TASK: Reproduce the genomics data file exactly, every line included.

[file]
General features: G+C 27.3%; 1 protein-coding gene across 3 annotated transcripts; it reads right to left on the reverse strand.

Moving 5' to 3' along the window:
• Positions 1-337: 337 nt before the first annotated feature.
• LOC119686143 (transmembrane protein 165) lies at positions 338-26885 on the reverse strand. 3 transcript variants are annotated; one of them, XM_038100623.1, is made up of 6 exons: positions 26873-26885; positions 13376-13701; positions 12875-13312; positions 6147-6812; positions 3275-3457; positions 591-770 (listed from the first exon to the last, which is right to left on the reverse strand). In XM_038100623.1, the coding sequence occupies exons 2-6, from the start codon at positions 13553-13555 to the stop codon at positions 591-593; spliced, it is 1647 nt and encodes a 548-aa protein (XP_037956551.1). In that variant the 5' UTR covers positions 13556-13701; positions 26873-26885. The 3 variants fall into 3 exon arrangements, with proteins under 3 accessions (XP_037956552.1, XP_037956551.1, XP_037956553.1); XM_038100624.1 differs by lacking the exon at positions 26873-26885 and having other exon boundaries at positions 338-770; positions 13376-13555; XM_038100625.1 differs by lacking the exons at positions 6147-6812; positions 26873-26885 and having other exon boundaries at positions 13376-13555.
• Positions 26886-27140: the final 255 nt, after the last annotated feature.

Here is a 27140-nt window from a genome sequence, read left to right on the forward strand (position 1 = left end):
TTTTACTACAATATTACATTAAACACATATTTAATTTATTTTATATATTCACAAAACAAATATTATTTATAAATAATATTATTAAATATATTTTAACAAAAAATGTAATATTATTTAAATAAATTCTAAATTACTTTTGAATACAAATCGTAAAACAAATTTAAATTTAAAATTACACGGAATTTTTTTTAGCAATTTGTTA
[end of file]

General features: G+C 27.3%; 1 protein-coding gene across 3 annotated transcripts; it reads right to left on the reverse strand.

Moving 5' to 3' along the window:
• Positions 1-337: 337 nt before the first annotated feature.
• LOC119686143 (transmembrane protein 165) lies at positions 338-26885 on the reverse strand. 3 transcript variants are annotated; one of them, XM_038100623.1, is made up of 6 exons: positions 26873-26885; positions 13376-13701; positions 12875-13312; positions 6147-6812; positions 3275-3457; positions 591-770 (listed from the first exon to the last, which is right to left on the reverse strand). In XM_038100623.1, the coding sequence occupies exons 2-6, from the start codon at positions 13553-13555 to the stop codon at positions 591-593; spliced, it is 1647 nt and encodes a 548-aa protein (XP_037956551.1). In that variant the 5' UTR covers positions 13556-13701; positions 26873-26885. The 3 variants fall into 3 exon arrangements, with proteins under 3 accessions (XP_037956552.1, XP_037956551.1, XP_037956553.1); XM_038100624.1 differs by lacking the exon at positions 26873-26885 and having other exon boundaries at positions 338-770; positions 13376-13555; XM_038100625.1 differs by lacking the exons at positions 6147-6812; positions 26873-26885 and having other exon boundaries at positions 13376-13555.
• Positions 26886-27140: the final 255 nt, after the last annotated feature.

Here is a 27140-nt window from a genome sequence, read left to right on the forward strand (position 1 = left end):
TTTTACTACAATATTACATTAAACACATATTTAATTTATTTTATATATTCACAAAACAAATATTATTTATAAATAATATTATTAAATATATTTTAACAAAAAATGTAATATTATTTAAATAAATTCTAAATTACTTTTGAATACAAATCGTAAAACAAATTTAAATTTAAAATTACACGGAATTTTTTTTAGCAATTTGTTA